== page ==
Your age, your history of menstrual periods, your symptoms, and the results of your pelvic exam will tell your doctor whether you are near or at menopause. If possible, bring a calendar or journal of your periods and symptoms.
If you have severe symptoms, if your doctor suspects another medical condition, or if you have a medical condition that makes a diagnosis difficult, your doctor may do one or more of the following blood tests:
- A pregnancy test is done if there is a chance that you are pregnant. (This can also be a urine test.)
- A follicle-stimulating hormone (FSH) test can be used to confirm whether you have reached menopause. FSH levels increase during perimenopause and are high after menopause.
- An estrogen test is sometimes done to see how low estrogen has dropped after menopause.
- A thyroid-stimulating hormone test is used to see whether irregular menstrual periods or perimenopause-like symptoms are being caused by a thyroid problem.
If you have had no menstrual periods for 1 year, this is a good time to have a full physical exam, with particular focus on your heart health and risk factors for osteoporosis.
Menopause requires no medical treatment. Instead, treatments focus on relieving your signs and symptoms and preventing or managing chronic conditions that may occur with aging. Treatments may include:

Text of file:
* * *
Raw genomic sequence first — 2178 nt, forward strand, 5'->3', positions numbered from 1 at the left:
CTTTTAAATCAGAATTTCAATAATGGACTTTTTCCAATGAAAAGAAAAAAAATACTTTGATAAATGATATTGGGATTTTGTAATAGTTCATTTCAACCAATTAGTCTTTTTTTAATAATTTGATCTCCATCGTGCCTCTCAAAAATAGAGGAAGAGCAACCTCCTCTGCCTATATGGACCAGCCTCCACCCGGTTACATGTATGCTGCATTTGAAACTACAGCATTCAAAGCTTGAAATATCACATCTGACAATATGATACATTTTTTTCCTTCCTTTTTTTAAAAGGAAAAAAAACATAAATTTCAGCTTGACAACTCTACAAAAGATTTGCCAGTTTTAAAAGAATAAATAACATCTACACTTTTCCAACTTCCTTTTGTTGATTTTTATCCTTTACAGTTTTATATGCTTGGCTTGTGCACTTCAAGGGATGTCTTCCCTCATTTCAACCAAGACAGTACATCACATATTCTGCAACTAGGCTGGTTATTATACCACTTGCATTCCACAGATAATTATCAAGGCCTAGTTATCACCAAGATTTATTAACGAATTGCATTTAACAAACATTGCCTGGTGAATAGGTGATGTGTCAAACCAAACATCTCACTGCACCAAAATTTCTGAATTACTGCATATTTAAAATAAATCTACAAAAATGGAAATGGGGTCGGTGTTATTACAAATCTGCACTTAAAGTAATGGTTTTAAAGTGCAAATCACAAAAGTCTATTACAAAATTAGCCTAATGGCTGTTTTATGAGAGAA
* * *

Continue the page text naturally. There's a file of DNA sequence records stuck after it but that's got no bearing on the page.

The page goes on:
- Hormone therapy. Estrogen therapy remains, by far, the most effective treatment option for relieving menopausal hot flashes. Depending on your personal and family medical history, your doctor may recommend estrogen in the lowest dose needed to provide symptom relief for you. If you still have your uterus, you’ll need progestin in addition to estrogen. Estrogen also helps prevent bone loss. And hormone therapy may benefit your heart if started within five years after your last menstrual period.
- Vaginal estrogen. To relieve vaginal dryness, estrogen can be administered directly to the vagina using a vaginal cream, tablet or ring.
- Low-dose antidepressants. Certain antidepressants related to the class of drugs called selective serotonin reuptake inhibitors (SSRIs) may decrease menopausal hot flashes.
- Gabapentin (Neurontin). Gabapentin is approved to treat seizures, but it has also been shown to help reduce hot flashes. This drug is useful in women who can’t use estrogen therapy and in those who also have migraines.
- Medications to prevent or treat osteoporosis. Depending on individual needs, doctors may recommend medication to prevent or treat osteoporosis. Several medications are available that help reduce bone loss and risk of fractures.
Before deciding on any form of treatment, talk with your doctor about your options and the risks and benefits involved with each. Review your options yearly, as your needs and treatment options may change.